Graduation Spotlight: Mercy Adeola Best, MPH

A portrait of Mercy Best.

Mercy Adeola Best recently graduated from the School of Public Health with a Master of Public Health (MPH) in Public Health Practice.

Her interest in public health started early on, when she watched her mother— who emigrated from Nigeria to the United States— become a registered nurse to help others. Best knew that she wanted to make a similar impact but on a community level—and public health was the perfect fit.

While providing health and nutrition counseling for nine years through the Women, Infants and Children (WIC) program and collaborating with Wholesome Wave, a non-profit organization that provides fruits and vegetables to overweight children, Best decided to return to school to pursue an MPH.

“I wanted to improve efforts to eliminate childhood obesity in underserved communities,” she says. Throughout her journey, she was cheered on by her husband, Fabian Best, her sister, Blessing Adebanjo, and her daughter Tiwatope, along with her professors and other community members.

“The virtual option for taking courses allowed me to balance home, work, and school life,” says Best. “And I was able to educate my family, church, and participants in the WIC program on health issues that plague underprivileged communities and how these issues can be prevented or treated through lifestyle changes and appropriate referrals.”

The biggest challenge Best faced while earning her degree was the death of her sister Grace, who passed away from a seizure. She was the reason Best chose to complete the internship component of her academic program in epilepsy awareness. She worked at the APARA foundation, which aims to increase the quality of life for individuals battling a variety of health conditions.

Under Dr. Arinayo Apara on #ProjectEpilepsy, Best created educational materials and programs, referred individuals to community resources, created healthy living plans for people living with epilepsy, and conducted support groups with the assistance of an epilepsy survivor from the Epilepsy Foundation of Metropolitan New York.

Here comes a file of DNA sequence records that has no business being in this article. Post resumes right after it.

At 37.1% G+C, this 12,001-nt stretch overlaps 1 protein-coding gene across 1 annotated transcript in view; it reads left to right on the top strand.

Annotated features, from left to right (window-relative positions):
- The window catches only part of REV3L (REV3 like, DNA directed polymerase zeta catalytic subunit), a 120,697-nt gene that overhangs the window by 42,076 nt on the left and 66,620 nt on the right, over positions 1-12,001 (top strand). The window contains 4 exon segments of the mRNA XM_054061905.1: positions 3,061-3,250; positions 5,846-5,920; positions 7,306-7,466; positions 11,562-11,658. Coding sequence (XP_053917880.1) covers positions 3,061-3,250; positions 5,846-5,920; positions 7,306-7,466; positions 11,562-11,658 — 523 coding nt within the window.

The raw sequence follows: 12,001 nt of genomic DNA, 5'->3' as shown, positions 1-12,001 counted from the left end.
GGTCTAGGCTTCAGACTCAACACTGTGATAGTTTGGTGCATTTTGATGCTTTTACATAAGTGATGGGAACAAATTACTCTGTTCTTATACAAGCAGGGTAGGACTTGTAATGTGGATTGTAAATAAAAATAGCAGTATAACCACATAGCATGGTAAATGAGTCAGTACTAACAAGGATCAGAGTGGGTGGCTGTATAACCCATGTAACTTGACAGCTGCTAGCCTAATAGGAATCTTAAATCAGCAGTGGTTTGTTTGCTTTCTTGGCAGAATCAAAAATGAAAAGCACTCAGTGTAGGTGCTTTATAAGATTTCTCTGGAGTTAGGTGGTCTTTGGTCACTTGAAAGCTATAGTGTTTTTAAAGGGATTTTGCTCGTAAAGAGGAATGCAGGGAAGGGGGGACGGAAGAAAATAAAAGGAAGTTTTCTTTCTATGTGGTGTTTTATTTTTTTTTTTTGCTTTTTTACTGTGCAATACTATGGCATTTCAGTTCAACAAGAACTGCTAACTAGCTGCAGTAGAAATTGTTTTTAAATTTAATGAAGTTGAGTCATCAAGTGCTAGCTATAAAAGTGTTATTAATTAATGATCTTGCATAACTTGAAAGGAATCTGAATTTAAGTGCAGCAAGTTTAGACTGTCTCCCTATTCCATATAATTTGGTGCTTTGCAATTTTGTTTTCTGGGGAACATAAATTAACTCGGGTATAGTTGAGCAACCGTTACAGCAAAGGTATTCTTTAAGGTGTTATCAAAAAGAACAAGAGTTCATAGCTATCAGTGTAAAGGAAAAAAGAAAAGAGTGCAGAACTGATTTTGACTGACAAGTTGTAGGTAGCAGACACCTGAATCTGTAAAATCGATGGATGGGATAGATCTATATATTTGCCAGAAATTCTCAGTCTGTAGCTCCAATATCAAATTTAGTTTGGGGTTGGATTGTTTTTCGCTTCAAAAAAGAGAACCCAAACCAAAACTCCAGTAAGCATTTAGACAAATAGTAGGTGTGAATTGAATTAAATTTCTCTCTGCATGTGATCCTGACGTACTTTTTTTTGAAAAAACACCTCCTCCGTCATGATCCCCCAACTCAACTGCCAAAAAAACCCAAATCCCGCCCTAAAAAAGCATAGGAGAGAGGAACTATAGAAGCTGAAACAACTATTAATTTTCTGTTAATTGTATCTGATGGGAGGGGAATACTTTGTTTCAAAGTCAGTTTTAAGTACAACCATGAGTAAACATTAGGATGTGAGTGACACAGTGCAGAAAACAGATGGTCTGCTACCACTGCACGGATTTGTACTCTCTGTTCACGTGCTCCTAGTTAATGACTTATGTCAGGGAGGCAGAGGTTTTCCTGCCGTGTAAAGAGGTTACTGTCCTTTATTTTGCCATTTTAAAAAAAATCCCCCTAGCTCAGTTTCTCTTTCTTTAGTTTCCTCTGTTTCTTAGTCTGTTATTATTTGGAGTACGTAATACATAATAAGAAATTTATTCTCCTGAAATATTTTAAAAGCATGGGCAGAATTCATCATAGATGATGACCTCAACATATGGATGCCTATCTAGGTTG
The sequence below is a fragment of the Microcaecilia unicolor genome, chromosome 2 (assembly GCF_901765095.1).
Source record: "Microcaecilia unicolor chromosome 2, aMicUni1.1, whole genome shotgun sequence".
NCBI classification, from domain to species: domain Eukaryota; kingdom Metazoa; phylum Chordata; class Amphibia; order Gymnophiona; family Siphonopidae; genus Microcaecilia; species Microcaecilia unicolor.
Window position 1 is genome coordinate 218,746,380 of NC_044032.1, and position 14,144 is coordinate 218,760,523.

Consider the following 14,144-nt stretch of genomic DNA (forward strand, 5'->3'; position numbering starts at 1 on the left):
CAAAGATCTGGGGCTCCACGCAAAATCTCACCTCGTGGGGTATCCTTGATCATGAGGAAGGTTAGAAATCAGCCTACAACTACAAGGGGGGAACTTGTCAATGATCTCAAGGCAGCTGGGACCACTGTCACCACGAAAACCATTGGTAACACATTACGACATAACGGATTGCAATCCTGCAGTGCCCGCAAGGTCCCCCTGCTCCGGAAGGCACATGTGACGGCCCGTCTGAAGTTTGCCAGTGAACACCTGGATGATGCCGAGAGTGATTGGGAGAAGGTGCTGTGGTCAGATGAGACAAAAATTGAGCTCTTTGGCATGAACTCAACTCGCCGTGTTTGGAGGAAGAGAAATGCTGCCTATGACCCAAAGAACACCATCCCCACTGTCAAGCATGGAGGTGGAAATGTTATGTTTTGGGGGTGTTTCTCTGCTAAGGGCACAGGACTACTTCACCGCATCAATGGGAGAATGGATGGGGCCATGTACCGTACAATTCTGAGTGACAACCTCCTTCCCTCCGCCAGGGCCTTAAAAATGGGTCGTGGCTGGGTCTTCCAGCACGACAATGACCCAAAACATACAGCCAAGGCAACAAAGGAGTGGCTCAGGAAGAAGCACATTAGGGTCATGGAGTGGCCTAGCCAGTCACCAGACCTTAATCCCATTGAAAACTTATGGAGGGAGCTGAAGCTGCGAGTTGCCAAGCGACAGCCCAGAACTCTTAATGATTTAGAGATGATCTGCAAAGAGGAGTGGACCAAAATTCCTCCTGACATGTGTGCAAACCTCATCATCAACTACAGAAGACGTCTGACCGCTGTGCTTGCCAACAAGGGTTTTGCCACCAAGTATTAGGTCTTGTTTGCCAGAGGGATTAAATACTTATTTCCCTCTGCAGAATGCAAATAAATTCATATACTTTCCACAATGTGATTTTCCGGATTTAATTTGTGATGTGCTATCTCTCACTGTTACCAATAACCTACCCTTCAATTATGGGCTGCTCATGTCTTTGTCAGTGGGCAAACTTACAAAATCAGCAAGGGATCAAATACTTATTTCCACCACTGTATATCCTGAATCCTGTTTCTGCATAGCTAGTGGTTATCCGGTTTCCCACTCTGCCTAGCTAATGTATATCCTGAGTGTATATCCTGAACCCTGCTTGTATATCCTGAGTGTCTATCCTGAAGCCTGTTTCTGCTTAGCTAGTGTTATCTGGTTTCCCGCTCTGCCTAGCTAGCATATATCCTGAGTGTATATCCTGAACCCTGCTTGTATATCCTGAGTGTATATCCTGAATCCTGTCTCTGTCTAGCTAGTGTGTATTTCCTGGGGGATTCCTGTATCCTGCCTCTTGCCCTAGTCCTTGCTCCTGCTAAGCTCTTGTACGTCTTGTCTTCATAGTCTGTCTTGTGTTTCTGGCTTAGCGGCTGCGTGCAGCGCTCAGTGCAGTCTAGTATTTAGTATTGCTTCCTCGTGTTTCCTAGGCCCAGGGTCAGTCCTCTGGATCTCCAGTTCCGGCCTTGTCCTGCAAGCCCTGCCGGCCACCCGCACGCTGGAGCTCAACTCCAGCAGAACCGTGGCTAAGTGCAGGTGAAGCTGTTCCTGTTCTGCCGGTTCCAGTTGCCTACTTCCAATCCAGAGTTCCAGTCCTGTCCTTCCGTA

Now, equipped with an MPH degree, Best plans to continue advocating for epilepsy awareness and education. Her sister Grace started a non-profit called Visions of the World—and Best’s goal is to make it a well-known source for education, community, and help for those with epilepsy, both here in the United States and abroad.

“My sister once stated, ‘my mission is to leave my footprints on the sands of time, so when I pass, my legacy will live on’ and I plan to do just that!” says Best. “Through outreach, I want to provide education and resources to rural areas to change the perception of epilepsy from a condition of misfortune or divination.”

Brenda Kirkwood, director of online education at the School of Public Health and Best’s advisor, knows that Best will reach her career goals due to the same determination and work ethic that got her through the MPH program.

“As an academic advisor, it’s always gratifying to witness students achieve their goals. But, for students like Mercy, who persevere through life’s ups and downs, their achievements are that much more commendable.  I could not be more proud!” she says.

Best recently accepted a position as an Assistant Director of Regulatory Affairs and Accreditation at NYC Health+Hospitals Kings County, in which she will be ensuring the hospital’s continued survey readiness as well as compliance with accreditation standards across the continuum of care.

“I would like to thank all of my professors at UAlbany, especially Dr. Brenda Kirkwood,” says Best. “Working with her has allowed me to discover skills and maximize my potential. She has provided much counseling and support over the years which has groomed me into becoming the public health professional that I have always aspired to be.”

Congratulations again, Mercy, from all of us at the School of Public Health! We are so excited to see where your career takes you.